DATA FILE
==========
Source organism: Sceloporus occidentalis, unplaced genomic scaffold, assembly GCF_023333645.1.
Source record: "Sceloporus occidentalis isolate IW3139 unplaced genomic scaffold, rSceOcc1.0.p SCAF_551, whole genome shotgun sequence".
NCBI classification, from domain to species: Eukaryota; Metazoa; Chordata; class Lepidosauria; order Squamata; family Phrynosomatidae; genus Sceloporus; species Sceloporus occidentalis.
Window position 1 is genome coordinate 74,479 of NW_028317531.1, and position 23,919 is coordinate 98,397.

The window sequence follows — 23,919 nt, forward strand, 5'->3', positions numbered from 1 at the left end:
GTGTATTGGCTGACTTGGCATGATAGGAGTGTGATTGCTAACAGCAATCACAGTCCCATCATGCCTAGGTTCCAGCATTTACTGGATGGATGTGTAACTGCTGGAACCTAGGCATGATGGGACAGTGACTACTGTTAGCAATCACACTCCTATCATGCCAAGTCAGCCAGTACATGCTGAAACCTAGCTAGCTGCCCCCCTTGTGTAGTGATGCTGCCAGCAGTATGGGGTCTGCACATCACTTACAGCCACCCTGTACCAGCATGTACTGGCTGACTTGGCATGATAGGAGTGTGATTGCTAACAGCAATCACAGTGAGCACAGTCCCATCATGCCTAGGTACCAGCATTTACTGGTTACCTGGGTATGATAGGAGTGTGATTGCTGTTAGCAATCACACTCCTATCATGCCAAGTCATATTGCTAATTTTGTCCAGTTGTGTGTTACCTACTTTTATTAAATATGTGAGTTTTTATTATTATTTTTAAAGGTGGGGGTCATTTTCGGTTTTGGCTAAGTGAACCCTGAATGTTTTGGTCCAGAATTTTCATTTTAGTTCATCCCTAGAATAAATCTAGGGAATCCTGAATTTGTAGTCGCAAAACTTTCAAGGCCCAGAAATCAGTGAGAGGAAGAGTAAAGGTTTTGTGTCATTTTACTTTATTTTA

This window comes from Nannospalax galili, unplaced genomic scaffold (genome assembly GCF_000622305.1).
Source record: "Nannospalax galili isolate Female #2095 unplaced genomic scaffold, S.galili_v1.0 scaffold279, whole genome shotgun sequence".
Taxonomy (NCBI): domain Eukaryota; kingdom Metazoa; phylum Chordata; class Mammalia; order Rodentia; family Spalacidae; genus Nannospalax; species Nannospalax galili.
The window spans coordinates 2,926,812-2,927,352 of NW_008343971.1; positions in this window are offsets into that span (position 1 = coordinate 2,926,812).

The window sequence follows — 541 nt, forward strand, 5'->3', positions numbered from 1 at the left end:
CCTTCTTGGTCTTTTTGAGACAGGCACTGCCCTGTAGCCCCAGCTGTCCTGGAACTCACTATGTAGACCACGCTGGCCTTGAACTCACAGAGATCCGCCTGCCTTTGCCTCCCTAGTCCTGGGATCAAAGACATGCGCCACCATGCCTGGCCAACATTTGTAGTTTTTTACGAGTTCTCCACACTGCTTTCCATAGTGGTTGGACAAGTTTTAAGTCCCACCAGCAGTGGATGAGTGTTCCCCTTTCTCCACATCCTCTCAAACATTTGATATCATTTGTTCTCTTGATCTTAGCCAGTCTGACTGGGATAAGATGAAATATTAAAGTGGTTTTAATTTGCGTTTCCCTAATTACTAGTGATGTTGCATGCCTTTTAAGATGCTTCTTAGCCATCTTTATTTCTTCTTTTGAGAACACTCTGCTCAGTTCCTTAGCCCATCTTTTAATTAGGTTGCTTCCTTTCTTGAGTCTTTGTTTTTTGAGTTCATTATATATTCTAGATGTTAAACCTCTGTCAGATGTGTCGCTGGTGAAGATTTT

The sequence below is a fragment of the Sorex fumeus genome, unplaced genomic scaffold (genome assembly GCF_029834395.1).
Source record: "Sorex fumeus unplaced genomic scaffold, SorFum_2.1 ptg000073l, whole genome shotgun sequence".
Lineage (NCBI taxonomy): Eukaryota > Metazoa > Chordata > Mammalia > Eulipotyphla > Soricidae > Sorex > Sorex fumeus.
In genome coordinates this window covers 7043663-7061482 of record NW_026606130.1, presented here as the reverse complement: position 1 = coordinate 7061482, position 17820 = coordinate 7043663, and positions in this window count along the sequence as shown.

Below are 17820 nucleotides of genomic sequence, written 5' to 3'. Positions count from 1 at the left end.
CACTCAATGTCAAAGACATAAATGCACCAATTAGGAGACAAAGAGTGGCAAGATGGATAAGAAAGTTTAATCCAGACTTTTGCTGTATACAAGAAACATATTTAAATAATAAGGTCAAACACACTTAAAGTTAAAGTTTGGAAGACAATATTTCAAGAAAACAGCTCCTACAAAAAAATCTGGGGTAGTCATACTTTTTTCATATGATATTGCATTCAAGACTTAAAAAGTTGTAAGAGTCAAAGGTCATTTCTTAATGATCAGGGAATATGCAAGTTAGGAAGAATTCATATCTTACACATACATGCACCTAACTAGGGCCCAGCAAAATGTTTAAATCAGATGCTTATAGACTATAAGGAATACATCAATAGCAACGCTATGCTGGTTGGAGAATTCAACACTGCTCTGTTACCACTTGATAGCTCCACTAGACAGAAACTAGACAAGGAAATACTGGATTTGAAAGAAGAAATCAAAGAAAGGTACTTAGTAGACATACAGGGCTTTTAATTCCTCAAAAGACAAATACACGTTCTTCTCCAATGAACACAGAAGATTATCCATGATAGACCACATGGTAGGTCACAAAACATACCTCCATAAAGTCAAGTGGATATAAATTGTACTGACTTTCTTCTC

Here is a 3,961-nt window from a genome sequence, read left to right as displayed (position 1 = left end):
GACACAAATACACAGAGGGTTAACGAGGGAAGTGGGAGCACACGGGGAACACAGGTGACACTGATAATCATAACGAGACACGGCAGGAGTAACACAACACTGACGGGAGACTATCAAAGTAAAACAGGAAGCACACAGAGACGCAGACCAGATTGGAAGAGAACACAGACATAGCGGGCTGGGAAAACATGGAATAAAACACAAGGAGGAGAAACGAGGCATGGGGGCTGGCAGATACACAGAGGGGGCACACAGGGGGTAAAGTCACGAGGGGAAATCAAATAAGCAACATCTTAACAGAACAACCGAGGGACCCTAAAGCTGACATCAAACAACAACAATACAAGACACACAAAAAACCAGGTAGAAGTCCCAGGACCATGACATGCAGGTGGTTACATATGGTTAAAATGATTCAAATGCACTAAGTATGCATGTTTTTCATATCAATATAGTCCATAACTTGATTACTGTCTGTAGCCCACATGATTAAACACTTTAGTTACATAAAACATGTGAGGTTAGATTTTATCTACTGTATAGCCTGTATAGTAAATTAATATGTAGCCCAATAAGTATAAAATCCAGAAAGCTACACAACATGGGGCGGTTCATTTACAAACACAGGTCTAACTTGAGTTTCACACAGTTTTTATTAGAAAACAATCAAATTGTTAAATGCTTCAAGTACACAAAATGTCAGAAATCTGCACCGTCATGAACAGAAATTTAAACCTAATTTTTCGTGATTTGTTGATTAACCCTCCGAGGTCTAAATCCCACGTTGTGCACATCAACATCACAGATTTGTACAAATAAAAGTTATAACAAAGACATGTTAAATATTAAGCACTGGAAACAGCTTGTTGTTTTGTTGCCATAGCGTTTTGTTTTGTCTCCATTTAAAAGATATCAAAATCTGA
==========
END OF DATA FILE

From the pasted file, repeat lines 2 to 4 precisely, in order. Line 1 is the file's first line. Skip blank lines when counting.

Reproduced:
Source record: "Sceloporus occidentalis isolate IW3139 unplaced genomic scaffold, rSceOcc1.0.p SCAF_551, whole genome shotgun sequence".
NCBI classification, from domain to species: Eukaryota; Metazoa; Chordata; class Lepidosauria; order Squamata; family Phrynosomatidae; genus Sceloporus; species Sceloporus occidentalis.
Window position 1 is genome coordinate 74,479 of NW_028317531.1, and position 23,919 is coordinate 98,397.